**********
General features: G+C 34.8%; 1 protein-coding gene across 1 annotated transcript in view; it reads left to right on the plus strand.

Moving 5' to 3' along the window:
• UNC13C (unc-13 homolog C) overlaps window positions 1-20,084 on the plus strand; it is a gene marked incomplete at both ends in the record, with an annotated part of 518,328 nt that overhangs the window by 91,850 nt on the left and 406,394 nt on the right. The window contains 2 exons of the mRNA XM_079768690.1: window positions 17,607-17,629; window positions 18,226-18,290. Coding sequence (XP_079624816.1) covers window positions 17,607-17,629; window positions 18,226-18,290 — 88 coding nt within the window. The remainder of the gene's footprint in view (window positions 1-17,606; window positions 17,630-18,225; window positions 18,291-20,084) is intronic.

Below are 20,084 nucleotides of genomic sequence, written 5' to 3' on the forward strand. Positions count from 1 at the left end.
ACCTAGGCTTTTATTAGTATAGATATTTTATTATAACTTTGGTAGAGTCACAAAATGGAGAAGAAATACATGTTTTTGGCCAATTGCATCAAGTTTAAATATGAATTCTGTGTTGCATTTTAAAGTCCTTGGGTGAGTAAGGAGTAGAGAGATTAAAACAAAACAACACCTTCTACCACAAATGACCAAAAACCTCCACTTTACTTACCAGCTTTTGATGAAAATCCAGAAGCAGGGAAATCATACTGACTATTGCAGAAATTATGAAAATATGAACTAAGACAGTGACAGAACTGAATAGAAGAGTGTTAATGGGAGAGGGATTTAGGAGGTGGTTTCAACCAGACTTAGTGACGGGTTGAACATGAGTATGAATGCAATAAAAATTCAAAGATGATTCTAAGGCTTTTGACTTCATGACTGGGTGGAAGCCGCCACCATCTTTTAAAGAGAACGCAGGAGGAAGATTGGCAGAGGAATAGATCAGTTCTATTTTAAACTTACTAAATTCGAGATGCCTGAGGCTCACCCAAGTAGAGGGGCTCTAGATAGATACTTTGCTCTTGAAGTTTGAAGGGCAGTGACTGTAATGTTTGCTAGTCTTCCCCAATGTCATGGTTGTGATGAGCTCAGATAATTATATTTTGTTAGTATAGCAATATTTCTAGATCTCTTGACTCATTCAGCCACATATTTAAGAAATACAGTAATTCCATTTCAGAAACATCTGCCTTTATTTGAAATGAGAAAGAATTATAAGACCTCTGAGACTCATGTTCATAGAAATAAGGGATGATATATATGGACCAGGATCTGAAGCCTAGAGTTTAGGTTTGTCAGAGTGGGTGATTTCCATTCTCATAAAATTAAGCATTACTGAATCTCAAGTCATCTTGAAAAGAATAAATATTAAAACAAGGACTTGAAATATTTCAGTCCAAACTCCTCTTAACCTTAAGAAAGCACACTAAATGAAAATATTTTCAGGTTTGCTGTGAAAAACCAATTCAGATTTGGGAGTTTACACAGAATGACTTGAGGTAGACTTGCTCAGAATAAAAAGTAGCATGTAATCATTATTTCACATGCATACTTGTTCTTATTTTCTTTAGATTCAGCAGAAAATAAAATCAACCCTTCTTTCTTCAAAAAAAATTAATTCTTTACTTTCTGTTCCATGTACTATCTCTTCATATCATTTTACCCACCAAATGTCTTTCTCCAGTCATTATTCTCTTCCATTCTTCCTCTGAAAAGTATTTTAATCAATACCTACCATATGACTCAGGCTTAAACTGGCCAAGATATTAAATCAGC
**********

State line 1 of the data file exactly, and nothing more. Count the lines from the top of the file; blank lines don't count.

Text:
General features: G+C 34.8%; 1 protein-coding gene across 1 annotated transcript in view; it reads left to right on the plus strand.